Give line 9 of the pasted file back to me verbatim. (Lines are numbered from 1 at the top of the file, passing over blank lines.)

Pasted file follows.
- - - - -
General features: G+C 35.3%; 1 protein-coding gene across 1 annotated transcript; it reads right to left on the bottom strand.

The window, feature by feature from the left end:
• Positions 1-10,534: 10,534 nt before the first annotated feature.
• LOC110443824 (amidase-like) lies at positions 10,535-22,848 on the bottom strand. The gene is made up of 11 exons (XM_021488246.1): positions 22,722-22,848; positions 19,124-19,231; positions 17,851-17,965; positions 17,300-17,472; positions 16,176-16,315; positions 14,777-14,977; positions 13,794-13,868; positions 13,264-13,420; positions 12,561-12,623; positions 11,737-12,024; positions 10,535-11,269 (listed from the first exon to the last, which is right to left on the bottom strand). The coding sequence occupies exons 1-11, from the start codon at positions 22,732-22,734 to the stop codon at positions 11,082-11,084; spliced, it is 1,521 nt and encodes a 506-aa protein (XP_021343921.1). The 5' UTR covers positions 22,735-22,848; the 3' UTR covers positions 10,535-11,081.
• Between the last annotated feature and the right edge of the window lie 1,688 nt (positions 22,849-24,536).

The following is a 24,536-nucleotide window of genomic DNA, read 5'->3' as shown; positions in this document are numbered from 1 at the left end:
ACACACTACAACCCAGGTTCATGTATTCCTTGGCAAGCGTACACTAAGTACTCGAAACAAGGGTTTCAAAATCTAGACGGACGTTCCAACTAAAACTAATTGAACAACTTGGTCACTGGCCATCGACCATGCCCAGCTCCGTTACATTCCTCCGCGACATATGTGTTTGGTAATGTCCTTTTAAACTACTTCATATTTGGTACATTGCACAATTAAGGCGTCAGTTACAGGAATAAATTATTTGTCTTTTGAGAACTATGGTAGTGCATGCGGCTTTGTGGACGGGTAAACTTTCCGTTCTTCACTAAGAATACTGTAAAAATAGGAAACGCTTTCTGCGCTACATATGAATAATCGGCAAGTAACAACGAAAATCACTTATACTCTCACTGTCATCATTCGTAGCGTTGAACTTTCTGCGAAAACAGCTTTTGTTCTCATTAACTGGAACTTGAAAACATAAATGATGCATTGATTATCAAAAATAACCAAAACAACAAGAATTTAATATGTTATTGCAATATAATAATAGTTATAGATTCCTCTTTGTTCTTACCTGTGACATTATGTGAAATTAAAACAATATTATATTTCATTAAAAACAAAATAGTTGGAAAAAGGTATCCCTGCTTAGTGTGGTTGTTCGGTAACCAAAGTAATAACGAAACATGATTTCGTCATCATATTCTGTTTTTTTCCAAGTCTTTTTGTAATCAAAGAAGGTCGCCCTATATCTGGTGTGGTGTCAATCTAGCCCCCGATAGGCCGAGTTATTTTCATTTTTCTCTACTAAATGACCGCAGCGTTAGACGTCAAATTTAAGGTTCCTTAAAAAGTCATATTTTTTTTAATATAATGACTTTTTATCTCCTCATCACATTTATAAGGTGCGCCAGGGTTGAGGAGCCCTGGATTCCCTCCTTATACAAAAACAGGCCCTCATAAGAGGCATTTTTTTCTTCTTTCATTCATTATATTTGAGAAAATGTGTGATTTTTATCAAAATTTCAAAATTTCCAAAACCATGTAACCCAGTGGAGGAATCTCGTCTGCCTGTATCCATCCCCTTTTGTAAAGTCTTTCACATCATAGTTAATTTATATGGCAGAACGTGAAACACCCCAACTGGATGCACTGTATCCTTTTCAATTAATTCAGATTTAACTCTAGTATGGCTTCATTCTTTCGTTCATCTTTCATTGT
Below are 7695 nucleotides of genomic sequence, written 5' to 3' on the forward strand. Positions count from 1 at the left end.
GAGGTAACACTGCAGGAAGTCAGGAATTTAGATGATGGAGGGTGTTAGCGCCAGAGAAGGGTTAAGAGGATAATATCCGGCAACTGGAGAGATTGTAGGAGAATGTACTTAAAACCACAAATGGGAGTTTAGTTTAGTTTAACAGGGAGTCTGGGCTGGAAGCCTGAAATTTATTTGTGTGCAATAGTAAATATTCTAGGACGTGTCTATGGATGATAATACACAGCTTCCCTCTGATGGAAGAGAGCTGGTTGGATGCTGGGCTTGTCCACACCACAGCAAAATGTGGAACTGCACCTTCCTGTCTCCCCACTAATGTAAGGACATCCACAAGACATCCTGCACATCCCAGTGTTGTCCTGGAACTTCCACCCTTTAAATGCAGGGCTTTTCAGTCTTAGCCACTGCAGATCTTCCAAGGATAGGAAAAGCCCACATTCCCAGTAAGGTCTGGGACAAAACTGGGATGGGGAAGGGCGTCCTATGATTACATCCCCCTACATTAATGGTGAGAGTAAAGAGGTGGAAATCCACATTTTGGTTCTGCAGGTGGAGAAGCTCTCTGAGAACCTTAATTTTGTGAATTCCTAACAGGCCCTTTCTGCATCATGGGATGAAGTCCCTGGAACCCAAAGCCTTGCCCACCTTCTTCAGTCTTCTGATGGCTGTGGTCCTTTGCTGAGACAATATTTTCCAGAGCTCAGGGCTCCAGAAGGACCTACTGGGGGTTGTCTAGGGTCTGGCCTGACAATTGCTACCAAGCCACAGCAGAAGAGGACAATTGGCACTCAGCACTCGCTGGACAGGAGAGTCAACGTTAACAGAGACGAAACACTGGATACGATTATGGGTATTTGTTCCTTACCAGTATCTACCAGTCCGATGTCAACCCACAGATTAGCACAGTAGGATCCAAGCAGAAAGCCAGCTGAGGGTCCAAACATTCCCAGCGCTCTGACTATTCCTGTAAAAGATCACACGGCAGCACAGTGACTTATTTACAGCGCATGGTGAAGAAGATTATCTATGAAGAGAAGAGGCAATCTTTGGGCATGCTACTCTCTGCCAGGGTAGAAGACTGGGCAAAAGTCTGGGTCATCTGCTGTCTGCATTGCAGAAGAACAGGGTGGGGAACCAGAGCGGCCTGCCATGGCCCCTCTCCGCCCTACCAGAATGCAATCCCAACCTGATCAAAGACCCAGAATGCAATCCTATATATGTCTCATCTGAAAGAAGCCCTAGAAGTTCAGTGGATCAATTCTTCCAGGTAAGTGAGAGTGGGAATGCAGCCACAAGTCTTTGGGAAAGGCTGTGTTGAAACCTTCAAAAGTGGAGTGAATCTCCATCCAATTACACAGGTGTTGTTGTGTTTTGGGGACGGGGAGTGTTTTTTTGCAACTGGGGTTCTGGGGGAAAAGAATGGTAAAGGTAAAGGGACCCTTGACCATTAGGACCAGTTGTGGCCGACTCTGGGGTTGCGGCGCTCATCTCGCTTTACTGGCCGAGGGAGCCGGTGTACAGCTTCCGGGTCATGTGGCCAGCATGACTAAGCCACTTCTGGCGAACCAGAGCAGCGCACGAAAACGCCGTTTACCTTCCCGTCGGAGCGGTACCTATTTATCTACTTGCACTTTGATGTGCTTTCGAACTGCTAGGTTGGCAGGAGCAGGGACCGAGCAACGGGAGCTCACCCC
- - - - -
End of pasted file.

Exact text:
GAGGTAACACTGCAGGAAGTCAGGAATTTAGATGATGGAGGGTGTTAGCGCCAGAGAAGGGTTAAGAGGATAATATCCGGCAACTGGAGAGATTGTAGGAGAATGTACTTAAAACCACAAATGGGAGTTTAGTTTAGTTTAACAGGGAGTCTGGGCTGGAAGCCTGAAATTTATTTGTGTGCAATAGTAAATATTCTAGGACGTGTCTATGGATGATAATACACAGCTTCCCTCTGATGGAAGAGAGCTGGTTGGATGCTGGGCTTGTCCACACCACAGCAAAATGTGGAACTGCACCTTCCTGTCTCCCCACTAATGTAAGGACATCCACAAGACATCCTGCACATCCCAGTGTTGTCCTGGAACTTCCACCCTTTAAATGCAGGGCTTTTCAGTCTTAGCCACTGCAGATCTTCCAAGGATAGGAAAAGCCCACATTCCCAGTAAGGTCTGGGACAAAACTGGGATGGGGAAGGGCGTCCTATGATTACATCCCCCTACATTAATGGTGAGAGTAAAGAGGTGGAAATCCACATTTTGGTTCTGCAGGTGGAGAAGCTCTCTGAGAACCTTAATTTTGTGAATTCCTAACAGGCCCTTTCTGCATCATGGGATGAAGTCCCTGGAACCCAAAGCCTTGCCCACCTTCTTCAGTCTTCTGATGGCTGTGGTCCTTTGCTGAGACAATATTTTCCAGAGCTCAGGGCTCCAGAAGGACCTACTGGGGGTTGTCTAGGGTCTGGCCTGACAATTGCTACCAAGCCACAGCAGAAGAGGACAATTGGCACTCAGCACTCGCTGGACAGGAGAGTCAACGTTAACAGAGACGAAACACTGGATACGATTATGGGTATTTGTTCCTTACCAGTATCTACCAGTCCGATGTCAACCCACAGATTAGCACAGTAGGATCCAAGCAGAAAGCCAGCTGAGGGTCCAAACATTCCCAGCGCTCTGACTATTCCTGTAAAAGATCACACGGCAGCACAGTGACTTATTTACAGCGCATGGTGAAGAAGATTATCTATGAAGAGAAGAGGCAATCTTTGGGCATGCTACTCTCTGCCAGGGTAGAAGACTGGGCAAAAGTCTGGGTCATCTGCTGTCTGCATTGCAGAAGAACAGGGTGGGGAACCAGAGCGGCCTGCCATGGCCCCTCTCCGCCCTACCAGAATGCAATCCCAACCTGATCAAAGACCCAGAATGCAATCCTATATATGTCTCATCTGAAAGAAGCCCTAGAAGTTCAGTGGATCAATTCTTCCAGGTAAGTGAGAGTGGGAATGCAGCCACAAGTCTTTGGGAAAGGCTGTGTTGAAACCTTCAAAAGTGGAGTGAATCTCCATCCAATTACACAGGTGTTGTTGTGTTTTGGGGACGGGGAGTGTTTTTTTGCAACTGGGGTTCTGGGGGAAAAGAATGGTAAAGGTAAAGGGACCCTTGACCATTAGGACCAGTTGTGGCCGACTCTGGGGTTGCGGCGCTCATCTCGCTTTACTGGCCGAGGGAGCCGGTGTACAGCTTCCGGGTCATGTGGCCAGCATGACTAAGCCACTTCTGGCGAACCAGAGCAGCGCACGAAAACGCCGTTTACCTTCCCGTCGGAGCGGTACCTATTTATCTACTTGCACTTTGATGTGCTTTCGAACTGCTAGGTTGGCAGGAGCAGGGACCGAGCAACGGGAGCTCACCCC